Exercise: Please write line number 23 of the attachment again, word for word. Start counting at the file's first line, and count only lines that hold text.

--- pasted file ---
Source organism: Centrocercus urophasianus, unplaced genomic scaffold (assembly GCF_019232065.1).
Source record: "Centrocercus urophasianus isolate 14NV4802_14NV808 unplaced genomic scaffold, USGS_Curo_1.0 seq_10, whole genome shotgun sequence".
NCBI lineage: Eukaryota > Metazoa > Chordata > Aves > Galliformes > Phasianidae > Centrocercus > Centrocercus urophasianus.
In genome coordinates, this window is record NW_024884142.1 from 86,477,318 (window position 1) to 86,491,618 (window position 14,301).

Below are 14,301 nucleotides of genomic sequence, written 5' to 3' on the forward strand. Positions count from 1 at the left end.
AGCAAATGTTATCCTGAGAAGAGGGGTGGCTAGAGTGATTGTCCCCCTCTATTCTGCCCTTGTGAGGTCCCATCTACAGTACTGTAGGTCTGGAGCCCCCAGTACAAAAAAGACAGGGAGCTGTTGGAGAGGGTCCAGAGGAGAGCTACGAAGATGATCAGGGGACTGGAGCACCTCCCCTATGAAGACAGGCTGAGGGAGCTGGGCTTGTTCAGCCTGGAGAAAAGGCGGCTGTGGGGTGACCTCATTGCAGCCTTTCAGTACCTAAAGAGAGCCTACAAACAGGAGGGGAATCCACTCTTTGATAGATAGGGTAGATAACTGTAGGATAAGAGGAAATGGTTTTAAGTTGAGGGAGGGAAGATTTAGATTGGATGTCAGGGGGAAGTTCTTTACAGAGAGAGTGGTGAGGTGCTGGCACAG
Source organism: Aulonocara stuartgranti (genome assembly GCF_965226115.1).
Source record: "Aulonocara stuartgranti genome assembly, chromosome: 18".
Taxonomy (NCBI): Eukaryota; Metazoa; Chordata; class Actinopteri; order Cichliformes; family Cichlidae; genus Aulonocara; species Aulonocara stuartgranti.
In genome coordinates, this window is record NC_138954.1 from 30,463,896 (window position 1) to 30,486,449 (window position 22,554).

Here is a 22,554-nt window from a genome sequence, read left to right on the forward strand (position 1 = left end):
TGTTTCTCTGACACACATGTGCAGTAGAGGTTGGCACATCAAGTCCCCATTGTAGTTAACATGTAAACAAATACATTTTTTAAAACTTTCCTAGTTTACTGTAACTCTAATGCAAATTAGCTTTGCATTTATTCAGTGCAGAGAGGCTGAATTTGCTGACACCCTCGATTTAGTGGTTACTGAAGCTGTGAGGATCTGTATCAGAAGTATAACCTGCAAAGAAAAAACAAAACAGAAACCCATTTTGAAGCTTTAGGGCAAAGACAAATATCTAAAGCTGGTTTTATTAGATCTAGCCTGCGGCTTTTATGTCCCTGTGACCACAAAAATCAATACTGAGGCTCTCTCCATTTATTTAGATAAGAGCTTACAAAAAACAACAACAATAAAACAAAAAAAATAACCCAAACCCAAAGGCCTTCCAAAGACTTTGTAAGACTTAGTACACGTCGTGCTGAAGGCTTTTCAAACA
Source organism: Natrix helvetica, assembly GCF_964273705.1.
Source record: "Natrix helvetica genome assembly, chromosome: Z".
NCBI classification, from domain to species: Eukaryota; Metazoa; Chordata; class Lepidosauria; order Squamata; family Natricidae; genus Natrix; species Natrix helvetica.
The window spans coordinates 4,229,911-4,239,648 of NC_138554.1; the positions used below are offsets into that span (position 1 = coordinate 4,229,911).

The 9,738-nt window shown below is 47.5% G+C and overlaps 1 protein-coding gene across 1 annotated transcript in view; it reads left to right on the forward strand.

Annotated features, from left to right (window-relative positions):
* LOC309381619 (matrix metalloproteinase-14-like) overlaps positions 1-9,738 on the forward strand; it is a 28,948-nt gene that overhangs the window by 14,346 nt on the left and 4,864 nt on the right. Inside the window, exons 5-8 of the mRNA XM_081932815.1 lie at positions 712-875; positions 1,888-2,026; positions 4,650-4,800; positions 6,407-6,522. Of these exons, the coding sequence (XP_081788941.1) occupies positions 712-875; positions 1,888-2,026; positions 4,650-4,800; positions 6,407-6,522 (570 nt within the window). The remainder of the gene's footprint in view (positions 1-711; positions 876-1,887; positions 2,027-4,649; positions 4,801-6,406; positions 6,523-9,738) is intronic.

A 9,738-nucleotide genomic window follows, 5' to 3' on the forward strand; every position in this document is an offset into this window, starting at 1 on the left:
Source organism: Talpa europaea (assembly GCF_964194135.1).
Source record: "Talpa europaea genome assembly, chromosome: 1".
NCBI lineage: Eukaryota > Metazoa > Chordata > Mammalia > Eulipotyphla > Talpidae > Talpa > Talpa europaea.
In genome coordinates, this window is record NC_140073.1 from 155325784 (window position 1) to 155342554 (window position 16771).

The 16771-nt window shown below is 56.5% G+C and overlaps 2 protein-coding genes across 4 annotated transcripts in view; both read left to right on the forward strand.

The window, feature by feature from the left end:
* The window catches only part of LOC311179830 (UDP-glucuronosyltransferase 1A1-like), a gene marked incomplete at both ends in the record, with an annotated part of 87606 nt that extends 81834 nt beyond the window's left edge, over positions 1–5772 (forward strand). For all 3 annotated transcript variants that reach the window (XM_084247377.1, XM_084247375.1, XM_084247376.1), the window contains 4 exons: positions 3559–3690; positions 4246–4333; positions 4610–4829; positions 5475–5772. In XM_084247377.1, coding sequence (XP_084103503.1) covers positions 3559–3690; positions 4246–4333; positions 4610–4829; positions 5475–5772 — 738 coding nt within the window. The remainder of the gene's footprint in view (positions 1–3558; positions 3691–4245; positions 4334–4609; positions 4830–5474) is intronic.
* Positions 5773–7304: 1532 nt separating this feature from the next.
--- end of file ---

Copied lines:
NCBI lineage: Eukaryota > Metazoa > Chordata > Mammalia > Eulipotyphla > Talpidae > Talpa > Talpa europaea.